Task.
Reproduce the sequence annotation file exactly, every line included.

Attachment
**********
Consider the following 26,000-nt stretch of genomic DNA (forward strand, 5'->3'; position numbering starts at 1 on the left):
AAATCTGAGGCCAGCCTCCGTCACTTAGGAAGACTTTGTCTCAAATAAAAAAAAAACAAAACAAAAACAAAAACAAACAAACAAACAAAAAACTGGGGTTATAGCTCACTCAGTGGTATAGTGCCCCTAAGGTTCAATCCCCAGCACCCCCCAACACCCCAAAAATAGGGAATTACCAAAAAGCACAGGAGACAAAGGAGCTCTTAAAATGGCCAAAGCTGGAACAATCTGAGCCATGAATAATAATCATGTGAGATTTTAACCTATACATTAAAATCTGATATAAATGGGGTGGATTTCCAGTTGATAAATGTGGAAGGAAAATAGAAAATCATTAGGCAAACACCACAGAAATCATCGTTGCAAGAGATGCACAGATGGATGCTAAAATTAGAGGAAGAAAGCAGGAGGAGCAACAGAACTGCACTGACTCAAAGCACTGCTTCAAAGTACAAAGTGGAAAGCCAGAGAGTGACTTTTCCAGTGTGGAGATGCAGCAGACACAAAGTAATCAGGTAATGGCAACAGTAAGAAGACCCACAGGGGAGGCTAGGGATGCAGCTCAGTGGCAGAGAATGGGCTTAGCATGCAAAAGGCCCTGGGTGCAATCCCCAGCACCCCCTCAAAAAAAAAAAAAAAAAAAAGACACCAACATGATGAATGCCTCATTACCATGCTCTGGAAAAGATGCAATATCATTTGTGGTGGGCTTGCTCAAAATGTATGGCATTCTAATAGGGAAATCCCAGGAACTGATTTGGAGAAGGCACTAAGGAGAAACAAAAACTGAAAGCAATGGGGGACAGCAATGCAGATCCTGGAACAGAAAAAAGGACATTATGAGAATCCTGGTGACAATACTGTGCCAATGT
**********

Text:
Consider the following 26,000-nt stretch of genomic DNA (forward strand, 5'->3'; position numbering starts at 1 on the left):
AAATCTGAGGCCAGCCTCCGTCACTTAGGAAGACTTTGTCTCAAATAAAAAAAAAACAAAACAAAAACAAAAACAAACAAACAAACAAAAAACTGGGGTTATAGCTCACTCAGTGGTATAGTGCCCCTAAGGTTCAATCCCCAGCACCCCCCAACACCCCAAAAATAGGGAATTACCAAAAAGCACAGGAGACAAAGGAGCTCTTAAAATGGCCAAAGCTGGAACAATCTGAGCCATGAATAATAATCATGTGAGATTTTAACCTATACATTAAAATCTGATATAAATGGGGTGGATTTCCAGTTGATAAATGTGGAAGGAAAATAGAAAATCATTAGGCAAACACCACAGAAATCATCGTTGCAAGAGATGCACAGATGGATGCTAAAATTAGAGGAAGAAAGCAGGAGGAGCAACAGAACTGCACTGACTCAAAGCACTGCTTCAAAGTACAAAGTGGAAAGCCAGAGAGTGACTTTTCCAGTGTGGAGATGCAGCAGACACAAAGTAATCAGGTAATGGCAACAGTAAGAAGACCCACAGGGGAGGCTAGGGATGCAGCTCAGTGGCAGAGAATGGGCTTAGCATGCAAAAGGCCCTGGGTGCAATCCCCAGCACCCCCTCAAAAAAAAAAAAAAAAAAAAGACACCAACATGATGAATGCCTCATTACCATGCTCTGGAAAAGATGCAATATCATTTGTGGTGGGCTTGCTCAAAATGTATGGCATTCTAATAGGGAAATCCCAGGAACTGATTTGGAGAAGGCACTAAGGAGAAACAAAAACTGAAAGCAATGGGGGACAGCAATGCAGATCCTGGAACAGAAAAAAGGACATTATGAGAATCCTGGTGACAATACTGTGCCAATGT